UQ science lecturer Jim Walker says the best way to achieve a national collective database describing the health of Australia’s regional and remote ecosystems is to work alongside Indigenous peoples.
He says it’s a key to ‘Healing Country’ – the official theme of this year’s NAIDOC celebrations, which calls for Australians to continue to seek greater protections for land, water, sacred sites and cultural heritage from exploitation, desecration, and destruction.
The theme also invites Australians to recognise and celebrate Aboriginal and Torres Strait Islander peoples’ knowledges and understandings of Country as a vital part of Australia's national heritage.
“Indigenous peoples are best placed to advise on matters of environmental management and biodiversity,” Mr Walker says.
“Working with Indigenous communities from across the continent can help to build a national collective database of regional and remote ecosystem health.
"Furthermore, engagement with Indigenous peoples and knowledges in response to climate change globally delivers economic, environmental, social and cultural benefits that can have a positive impact on the planet.”
Mr Walker is an Aboriginal man from the Jagera, Yiman and Goreng Goreng First Nations peoples, and an Indigenous lecturer within UQ’s School of Earth and Environmental Sciences.
He is involved in a range of research relevant to ‘Healing Country’, including an ARC project promoting bush foods and another aimed at focusing on Indigenous knowledges and perspectives within the science curriculum at UQ.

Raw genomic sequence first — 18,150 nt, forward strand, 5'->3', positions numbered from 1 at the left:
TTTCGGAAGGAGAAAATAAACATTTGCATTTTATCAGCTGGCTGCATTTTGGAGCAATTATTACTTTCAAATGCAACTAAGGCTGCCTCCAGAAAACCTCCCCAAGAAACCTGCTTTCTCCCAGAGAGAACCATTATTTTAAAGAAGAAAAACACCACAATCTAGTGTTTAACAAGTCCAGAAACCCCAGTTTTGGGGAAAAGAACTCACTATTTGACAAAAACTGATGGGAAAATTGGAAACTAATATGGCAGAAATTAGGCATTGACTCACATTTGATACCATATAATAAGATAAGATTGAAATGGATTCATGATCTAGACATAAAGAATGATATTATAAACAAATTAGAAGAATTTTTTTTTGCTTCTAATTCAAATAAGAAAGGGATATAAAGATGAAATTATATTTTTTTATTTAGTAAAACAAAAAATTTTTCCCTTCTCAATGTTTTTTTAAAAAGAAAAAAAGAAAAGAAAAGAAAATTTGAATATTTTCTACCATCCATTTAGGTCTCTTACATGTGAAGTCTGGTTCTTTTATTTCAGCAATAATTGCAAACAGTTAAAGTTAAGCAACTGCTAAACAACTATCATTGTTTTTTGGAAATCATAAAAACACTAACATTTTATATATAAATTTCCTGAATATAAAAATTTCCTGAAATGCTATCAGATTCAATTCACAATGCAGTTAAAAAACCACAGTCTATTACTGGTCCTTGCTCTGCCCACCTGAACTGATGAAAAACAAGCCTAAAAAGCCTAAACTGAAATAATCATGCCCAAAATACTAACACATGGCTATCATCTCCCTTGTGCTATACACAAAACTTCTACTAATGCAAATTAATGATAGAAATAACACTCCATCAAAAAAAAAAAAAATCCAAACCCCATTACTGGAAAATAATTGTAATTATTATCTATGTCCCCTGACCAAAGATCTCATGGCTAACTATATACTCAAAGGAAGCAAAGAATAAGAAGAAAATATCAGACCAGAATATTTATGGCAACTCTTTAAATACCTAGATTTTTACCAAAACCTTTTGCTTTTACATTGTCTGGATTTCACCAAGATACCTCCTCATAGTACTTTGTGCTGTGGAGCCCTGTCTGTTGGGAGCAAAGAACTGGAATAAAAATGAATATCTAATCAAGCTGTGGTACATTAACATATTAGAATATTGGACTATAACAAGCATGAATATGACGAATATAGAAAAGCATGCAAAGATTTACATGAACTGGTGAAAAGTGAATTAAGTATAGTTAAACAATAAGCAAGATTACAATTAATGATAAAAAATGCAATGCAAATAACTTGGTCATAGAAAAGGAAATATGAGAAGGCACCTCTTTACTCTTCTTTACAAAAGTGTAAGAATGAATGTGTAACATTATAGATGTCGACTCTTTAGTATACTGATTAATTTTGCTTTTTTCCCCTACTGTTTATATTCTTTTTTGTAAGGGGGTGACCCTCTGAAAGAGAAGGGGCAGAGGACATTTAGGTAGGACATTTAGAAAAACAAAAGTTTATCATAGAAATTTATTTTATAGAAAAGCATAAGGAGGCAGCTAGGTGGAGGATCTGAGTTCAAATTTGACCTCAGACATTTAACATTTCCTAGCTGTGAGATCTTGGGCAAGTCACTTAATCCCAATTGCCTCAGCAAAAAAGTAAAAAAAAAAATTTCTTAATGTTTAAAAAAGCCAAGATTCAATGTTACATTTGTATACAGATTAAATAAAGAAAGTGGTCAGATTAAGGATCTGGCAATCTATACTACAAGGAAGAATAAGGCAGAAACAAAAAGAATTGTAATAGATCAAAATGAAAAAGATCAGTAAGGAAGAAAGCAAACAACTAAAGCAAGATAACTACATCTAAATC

Mr Walker also promotes the value of Indigenous governance for scientific and environmental research projects, as the “best way to engage effectively and appropriately with Indigenous peoples”.
“If you are looking at climate change adaptation, then Indigenous peoples really are at the frontline,” he says.
“Indigenous communities are in regional and remote areas, and other environmentally important places. They work and live on Country and are the first contact for these changes.”
“When you put their experiences together you get a synergistic effect on how climate change is spreading across the continent.
“Indigenous peoples are also helping with healing Australia. For example, as cultural burns are not as hot, there is a reduction of carbon into the atmosphere.
“Indigenous title exists across 40 per cent of Australia; our ways of knowing and environmental management have sustained this continent for more than 2000 generations, so it’s good sense and good business to engage with Aboriginal and Torres Strait Islander people in the healing of this country, now and in the future.”
Image: Andrew Merry/Getty Images
Image: Andrew Merry/Getty Images
UQ researchers are working with Indigenous peoples and have utilised Indigenous knowledges to study how and why Indigenous communities managed Australia’s cycle of drought and flood in inland waterways before European settlement, and how floodplain management changed after settlement.
The study team includes Dr Duncan Keenan-Jones, from the School of Historical and Philosophical Inquiry, Indigenous Honorary Research Fellow Malcolm Connolly (Archaeology), from UQ's School of Social Science, as well as Mithaka Aboriginal Corporation collaborators Shawnee and Joshua Gorringe, who are Mithaka Traditional Owners.